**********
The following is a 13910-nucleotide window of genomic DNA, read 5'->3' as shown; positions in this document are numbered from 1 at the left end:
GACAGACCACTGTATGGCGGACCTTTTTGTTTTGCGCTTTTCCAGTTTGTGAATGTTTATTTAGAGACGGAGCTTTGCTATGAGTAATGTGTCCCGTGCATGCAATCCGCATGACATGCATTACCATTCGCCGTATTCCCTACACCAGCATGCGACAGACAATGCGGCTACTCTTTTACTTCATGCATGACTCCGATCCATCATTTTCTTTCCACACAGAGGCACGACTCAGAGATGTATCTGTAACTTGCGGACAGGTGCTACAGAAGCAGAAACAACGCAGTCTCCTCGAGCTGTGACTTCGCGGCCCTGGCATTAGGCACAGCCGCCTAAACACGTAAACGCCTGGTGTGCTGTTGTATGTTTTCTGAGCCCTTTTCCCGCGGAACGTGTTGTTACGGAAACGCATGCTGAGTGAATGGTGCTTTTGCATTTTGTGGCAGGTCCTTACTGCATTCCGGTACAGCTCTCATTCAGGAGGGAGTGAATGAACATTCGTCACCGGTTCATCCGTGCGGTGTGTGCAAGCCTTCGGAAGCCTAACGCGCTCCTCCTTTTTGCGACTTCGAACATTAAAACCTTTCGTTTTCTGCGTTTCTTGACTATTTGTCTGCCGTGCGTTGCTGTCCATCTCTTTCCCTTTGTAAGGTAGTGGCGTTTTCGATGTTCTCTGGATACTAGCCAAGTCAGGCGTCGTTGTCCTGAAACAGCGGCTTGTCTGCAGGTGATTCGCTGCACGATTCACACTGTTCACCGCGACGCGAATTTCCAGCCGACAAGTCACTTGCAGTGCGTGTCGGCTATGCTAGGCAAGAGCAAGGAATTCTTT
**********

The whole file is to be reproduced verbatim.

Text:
The following is a 13910-nucleotide window of genomic DNA, read 5'->3' as shown; positions in this document are numbered from 1 at the left end:
GACAGACCACTGTATGGCGGACCTTTTTGTTTTGCGCTTTTCCAGTTTGTGAATGTTTATTTAGAGACGGAGCTTTGCTATGAGTAATGTGTCCCGTGCATGCAATCCGCATGACATGCATTACCATTCGCCGTATTCCCTACACCAGCATGCGACAGACAATGCGGCTACTCTTTTACTTCATGCATGACTCCGATCCATCATTTTCTTTCCACACAGAGGCACGACTCAGAGATGTATCTGTAACTTGCGGACAGGTGCTACAGAAGCAGAAACAACGCAGTCTCCTCGAGCTGTGACTTCGCGGCCCTGGCATTAGGCACAGCCGCCTAAACACGTAAACGCCTGGTGTGCTGTTGTATGTTTTCTGAGCCCTTTTCCCGCGGAACGTGTTGTTACGGAAACGCATGCTGAGTGAATGGTGCTTTTGCATTTTGTGGCAGGTCCTTACTGCATTCCGGTACAGCTCTCATTCAGGAGGGAGTGAATGAACATTCGTCACCGGTTCATCCGTGCGGTGTGTGCAAGCCTTCGGAAGCCTAACGCGCTCCTCCTTTTTGCGACTTCGAACATTAAAACCTTTCGTTTTCTGCGTTTCTTGACTATTTGTCTGCCGTGCGTTGCTGTCCATCTCTTTCCCTTTGTAAGGTAGTGGCGTTTTCGATGTTCTCTGGATACTAGCCAAGTCAGGCGTCGTTGTCCTGAAACAGCGGCTTGTCTGCAGGTGATTCGCTGCACGATTCACACTGTTCACCGCGACGCGAATTTCCAGCCGACAAGTCACTTGCAGTGCGTGTCGGCTATGCTAGGCAAGAGCAAGGAATTCTTT